It’s been a long time coming, my debut novel. Finished my first draft in late 2009 and believed it was all fine and dandy. I even had it spellchecked! In my grubby mitts I held a copy of a Vampire novel set in the Soviet Union of the 1930s with Stalin in it and everything. What more could any editor want? Lots, as it happened. Early the next year I submitted three chapters to an editor at a conference in Loughborough. He panned it. Not the idea, mind, just the execution. Told me to change it around to his specification and come back to him the next year. Head bowed, a tear in my eye, I swallowed my pride and knuckled down.
After a year I asked about submitting, but the agent concerned seemed less than keen. So, back to the drawing board, I began submitting to small presses with my updated version. Again, no luck.
My last batch of rejections included a good one. Kate Jonez the guru of Omnium Gatherum Press in far off Los Angeles, sent me a letter telling me she rejected the manuscript as it stood. She liked the strong female character at the centre of the novel, but the manuscript needed another thorough revision. Again, I went away and did as I was told. This time (it was getting on for 2011 by now) success. Kate gave me the OK to send the full manuscript and in time, gave me a contract to sign. Success!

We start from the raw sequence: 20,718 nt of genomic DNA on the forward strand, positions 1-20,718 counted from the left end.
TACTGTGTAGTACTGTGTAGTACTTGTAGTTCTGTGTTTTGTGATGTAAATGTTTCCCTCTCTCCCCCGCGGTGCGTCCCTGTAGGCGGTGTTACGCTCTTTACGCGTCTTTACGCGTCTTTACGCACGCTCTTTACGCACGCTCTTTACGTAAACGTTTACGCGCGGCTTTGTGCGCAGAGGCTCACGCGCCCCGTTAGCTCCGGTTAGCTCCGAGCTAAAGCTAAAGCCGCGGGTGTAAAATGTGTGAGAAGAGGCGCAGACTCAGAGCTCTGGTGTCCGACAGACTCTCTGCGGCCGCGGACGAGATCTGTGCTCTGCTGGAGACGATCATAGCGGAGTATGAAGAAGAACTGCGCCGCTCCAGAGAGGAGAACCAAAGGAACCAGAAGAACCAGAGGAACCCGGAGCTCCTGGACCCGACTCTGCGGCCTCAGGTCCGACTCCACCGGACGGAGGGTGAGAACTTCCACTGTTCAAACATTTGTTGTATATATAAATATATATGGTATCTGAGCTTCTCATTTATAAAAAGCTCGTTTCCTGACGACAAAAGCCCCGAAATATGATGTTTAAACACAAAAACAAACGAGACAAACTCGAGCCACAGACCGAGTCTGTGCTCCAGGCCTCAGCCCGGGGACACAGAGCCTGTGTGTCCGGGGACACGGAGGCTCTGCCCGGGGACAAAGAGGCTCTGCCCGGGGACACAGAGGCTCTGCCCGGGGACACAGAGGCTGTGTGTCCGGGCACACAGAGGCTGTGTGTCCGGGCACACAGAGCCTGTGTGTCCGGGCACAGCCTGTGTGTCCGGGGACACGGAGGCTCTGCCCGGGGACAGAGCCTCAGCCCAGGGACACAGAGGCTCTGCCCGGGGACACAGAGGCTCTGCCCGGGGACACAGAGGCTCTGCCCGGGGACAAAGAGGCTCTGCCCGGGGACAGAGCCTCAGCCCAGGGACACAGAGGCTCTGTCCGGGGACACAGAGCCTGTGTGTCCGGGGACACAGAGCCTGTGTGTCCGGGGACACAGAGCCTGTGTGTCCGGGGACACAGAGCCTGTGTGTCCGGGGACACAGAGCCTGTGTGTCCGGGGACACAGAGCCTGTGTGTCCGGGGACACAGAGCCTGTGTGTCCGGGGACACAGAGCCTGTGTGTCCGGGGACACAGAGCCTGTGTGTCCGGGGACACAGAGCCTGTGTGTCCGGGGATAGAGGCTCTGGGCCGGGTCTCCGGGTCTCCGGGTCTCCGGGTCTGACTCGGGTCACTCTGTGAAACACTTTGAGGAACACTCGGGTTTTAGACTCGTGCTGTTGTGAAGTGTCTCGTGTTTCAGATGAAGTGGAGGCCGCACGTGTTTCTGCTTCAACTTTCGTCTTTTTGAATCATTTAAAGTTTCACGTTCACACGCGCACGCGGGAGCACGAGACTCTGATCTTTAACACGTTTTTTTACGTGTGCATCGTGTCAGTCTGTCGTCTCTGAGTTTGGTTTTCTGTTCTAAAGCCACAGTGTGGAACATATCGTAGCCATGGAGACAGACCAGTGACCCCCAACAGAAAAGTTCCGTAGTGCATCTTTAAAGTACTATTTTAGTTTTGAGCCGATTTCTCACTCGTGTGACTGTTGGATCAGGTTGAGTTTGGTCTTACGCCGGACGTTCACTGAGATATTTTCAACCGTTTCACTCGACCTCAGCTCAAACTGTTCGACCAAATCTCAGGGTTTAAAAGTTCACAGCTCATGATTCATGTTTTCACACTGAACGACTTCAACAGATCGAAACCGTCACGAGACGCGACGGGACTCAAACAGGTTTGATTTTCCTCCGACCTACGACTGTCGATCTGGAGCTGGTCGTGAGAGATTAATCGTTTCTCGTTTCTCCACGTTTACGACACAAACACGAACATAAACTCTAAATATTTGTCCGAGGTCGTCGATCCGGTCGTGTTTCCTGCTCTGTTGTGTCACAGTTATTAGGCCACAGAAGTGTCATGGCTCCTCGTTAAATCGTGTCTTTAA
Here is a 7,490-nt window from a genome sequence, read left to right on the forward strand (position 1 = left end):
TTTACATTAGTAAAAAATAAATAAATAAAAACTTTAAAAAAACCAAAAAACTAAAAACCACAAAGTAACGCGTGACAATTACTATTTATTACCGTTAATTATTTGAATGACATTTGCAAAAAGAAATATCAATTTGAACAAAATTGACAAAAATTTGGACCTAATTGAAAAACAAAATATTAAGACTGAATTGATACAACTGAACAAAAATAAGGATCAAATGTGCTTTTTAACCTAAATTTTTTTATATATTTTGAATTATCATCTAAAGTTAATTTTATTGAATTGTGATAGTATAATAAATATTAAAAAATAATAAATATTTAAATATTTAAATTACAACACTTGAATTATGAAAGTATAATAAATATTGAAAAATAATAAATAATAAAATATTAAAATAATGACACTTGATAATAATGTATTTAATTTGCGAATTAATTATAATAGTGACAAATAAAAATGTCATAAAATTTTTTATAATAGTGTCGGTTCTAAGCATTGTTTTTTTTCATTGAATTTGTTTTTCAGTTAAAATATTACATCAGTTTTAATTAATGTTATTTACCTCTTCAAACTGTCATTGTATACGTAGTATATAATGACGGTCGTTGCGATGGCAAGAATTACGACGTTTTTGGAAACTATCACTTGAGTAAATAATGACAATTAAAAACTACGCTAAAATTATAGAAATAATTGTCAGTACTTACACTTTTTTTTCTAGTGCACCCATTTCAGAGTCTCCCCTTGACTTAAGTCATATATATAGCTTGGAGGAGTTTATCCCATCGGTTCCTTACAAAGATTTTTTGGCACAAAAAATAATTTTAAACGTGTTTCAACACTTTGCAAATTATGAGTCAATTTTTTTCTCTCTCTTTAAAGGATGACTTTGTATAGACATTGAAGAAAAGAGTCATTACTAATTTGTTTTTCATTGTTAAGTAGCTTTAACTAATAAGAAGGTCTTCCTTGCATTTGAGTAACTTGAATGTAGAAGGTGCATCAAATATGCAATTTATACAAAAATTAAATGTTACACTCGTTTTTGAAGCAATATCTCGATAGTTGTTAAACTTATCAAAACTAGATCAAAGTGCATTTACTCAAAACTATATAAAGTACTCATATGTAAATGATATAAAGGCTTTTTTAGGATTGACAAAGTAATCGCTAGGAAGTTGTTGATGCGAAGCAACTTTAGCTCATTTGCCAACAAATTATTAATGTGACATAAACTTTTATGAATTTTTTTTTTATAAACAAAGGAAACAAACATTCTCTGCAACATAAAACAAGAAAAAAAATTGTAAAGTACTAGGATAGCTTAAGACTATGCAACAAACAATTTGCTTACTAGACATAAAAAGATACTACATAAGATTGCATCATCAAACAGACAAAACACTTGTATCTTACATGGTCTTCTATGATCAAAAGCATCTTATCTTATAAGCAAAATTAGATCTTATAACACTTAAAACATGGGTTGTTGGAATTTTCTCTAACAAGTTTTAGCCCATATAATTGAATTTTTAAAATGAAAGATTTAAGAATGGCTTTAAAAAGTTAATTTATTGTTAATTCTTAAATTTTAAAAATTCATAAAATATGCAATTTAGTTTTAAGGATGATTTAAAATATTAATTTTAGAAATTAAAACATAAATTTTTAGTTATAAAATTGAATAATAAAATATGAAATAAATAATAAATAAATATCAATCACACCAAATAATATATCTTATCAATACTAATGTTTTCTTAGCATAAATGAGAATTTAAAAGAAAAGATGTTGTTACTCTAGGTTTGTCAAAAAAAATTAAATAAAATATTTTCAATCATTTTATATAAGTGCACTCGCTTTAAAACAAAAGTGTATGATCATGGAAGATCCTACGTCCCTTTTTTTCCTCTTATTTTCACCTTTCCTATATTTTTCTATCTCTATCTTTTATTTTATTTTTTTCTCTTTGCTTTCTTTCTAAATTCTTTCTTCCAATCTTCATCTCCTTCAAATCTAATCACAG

Well, sort of. Another rewrite was necessary. Again, I did it. By now 2012 had danced its way across the world until the beast had finally been tamed. Only minor corrections and proofreading remained. The beast of Vampsov had been conquered.
And so here it is, five years later, a lean, mean 80,000 word book with my name on it. Prould of the little fella, as it happens. Like all five year-olds its bursting with energy, ideas, imagination and thought-provoking questions –but it doesn’t start having tantrums in the supermarket when you don’t buy it sweets. I think you should own one. I’ll sign it for you too, if you like. You can buy them at Amazon or the good folks at Omnium Gatherum. Available to you from June 7th 2013.
Fantastic news from the Floppybootstomp word mine. I have just signed a contract with the American publisher Omnium Gatherum to publish my dark fantasy novel, Vampsov 38.
Obviously signing the contract is just the first step in a process that could take many months. Still have to make adjustments to the manuscript before the final draft is approved, then a decision has to be made as to when to publish. All this could take a while. Still, I do hope it will be worth the wait.
The principal editor (and boss) of Onmnium Gatherum, Kate Jonez, has already helped me to improve the manuscript through the submission process. One of the issues she highlighted was the use of the passive voice, particularly in the opening sentence of a novel (which is why the title of this post is what it is – and has been expunged from the novel!).